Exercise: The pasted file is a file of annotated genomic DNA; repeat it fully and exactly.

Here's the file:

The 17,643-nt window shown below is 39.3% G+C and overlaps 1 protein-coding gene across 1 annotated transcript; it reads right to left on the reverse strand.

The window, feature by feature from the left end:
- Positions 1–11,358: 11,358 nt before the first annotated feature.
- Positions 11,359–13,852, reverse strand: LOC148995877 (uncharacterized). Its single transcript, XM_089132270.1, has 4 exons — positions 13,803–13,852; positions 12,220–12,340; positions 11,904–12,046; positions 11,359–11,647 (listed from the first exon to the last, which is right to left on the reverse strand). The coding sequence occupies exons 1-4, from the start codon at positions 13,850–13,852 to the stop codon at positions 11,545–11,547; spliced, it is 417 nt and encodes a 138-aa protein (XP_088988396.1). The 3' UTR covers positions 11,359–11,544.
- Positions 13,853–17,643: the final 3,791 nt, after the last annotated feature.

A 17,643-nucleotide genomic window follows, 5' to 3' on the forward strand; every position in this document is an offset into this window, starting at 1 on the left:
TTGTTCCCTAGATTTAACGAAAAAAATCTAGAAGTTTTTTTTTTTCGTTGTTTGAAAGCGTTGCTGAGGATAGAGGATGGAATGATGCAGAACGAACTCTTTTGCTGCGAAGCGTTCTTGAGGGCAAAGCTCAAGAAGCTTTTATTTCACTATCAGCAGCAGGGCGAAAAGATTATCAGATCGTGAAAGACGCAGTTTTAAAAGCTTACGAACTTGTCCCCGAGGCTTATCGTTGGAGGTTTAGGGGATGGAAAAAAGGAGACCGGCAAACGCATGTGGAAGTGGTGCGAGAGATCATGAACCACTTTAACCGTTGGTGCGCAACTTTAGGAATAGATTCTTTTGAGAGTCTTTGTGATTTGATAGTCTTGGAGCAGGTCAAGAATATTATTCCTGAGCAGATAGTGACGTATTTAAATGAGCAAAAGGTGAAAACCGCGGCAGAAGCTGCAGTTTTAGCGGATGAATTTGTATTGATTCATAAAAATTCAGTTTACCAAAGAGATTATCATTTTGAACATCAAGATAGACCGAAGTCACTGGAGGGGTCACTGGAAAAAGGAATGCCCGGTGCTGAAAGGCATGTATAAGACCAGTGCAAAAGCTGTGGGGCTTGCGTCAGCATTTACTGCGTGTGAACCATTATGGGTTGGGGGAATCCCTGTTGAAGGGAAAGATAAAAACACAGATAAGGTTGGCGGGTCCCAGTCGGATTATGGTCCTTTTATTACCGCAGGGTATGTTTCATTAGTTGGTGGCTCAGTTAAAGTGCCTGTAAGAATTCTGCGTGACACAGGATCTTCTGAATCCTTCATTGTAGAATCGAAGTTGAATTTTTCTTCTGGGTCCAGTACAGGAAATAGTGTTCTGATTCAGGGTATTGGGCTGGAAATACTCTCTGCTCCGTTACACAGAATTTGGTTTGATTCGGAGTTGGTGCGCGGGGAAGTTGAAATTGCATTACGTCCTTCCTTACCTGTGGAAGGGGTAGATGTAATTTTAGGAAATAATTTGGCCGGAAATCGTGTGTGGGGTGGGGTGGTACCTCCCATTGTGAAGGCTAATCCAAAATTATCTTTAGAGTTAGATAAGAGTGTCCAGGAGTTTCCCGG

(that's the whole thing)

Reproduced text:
The 17,643-nt window shown below is 39.3% G+C and overlaps 1 protein-coding gene across 1 annotated transcript; it reads right to left on the reverse strand.

The window, feature by feature from the left end:
- Positions 1–11,358: 11,358 nt before the first annotated feature.
- Positions 11,359–13,852, reverse strand: LOC148995877 (uncharacterized). Its single transcript, XM_089132270.1, has 4 exons — positions 13,803–13,852; positions 12,220–12,340; positions 11,904–12,046; positions 11,359–11,647 (listed from the first exon to the last, which is right to left on the reverse strand). The coding sequence occupies exons 1-4, from the start codon at positions 13,850–13,852 to the stop codon at positions 11,545–11,547; spliced, it is 417 nt and encodes a 138-aa protein (XP_088988396.1). The 3' UTR covers positions 11,359–11,544.
- Positions 13,853–17,643: the final 3,791 nt, after the last annotated feature.

A 17,643-nucleotide genomic window follows, 5' to 3' on the forward strand; every position in this document is an offset into this window, starting at 1 on the left:
TTGTTCCCTAGATTTAACGAAAAAAATCTAGAAGTTTTTTTTTTTCGTTGTTTGAAAGCGTTGCTGAGGATAGAGGATGGAATGATGCAGAACGAACTCTTTTGCTGCGAAGCGTTCTTGAGGGCAAAGCTCAAGAAGCTTTTATTTCACTATCAGCAGCAGGGCGAAAAGATTATCAGATCGTGAAAGACGCAGTTTTAAAAGCTTACGAACTTGTCCCCGAGGCTTATCGTTGGAGGTTTAGGGGATGGAAAAAAGGAGACCGGCAAACGCATGTGGAAGTGGTGCGAGAGATCATGAACCACTTTAACCGTTGGTGCGCAACTTTAGGAATAGATTCTTTTGAGAGTCTTTGTGATTTGATAGTCTTGGAGCAGGTCAAGAATATTATTCCTGAGCAGATAGTGACGTATTTAAATGAGCAAAAGGTGAAAACCGCGGCAGAAGCTGCAGTTTTAGCGGATGAATTTGTATTGATTCATAAAAATTCAGTTTACCAAAGAGATTATCATTTTGAACATCAAGATAGACCGAAGTCACTGGAGGGGTCACTGGAAAAAGGAATGCCCGGTGCTGAAAGGCATGTATAAGACCAGTGCAAAAGCTGTGGGGCTTGCGTCAGCATTTACTGCGTGTGAACCATTATGGGTTGGGGGAATCCCTGTTGAAGGGAAAGATAAAAACACAGATAAGGTTGGCGGGTCCCAGTCGGATTATGGTCCTTTTATTACCGCAGGGTATGTTTCATTAGTTGGTGGCTCAGTTAAAGTGCCTGTAAGAATTCTGCGTGACACAGGATCTTCTGAATCCTTCATTGTAGAATCGAAGTTGAATTTTTCTTCTGGGTCCAGTACAGGAAATAGTGTTCTGATTCAGGGTATTGGGCTGGAAATACTCTCTGCTCCGTTACACAGAATTTGGTTTGATTCGGAGTTGGTGCGCGGGGAAGTTGAAATTGCATTACGTCCTTCCTTACCTGTGGAAGGGGTAGATGTAATTTTAGGAAATAATTTGGCCGGAAATCGTGTGTGGGGTGGGGTGGTACCTCCCATTGTGAAGGCTAATCCAAAATTATCTTTAGAGTTAGATAAGAGTGTCCAGGAGTTTCCCGG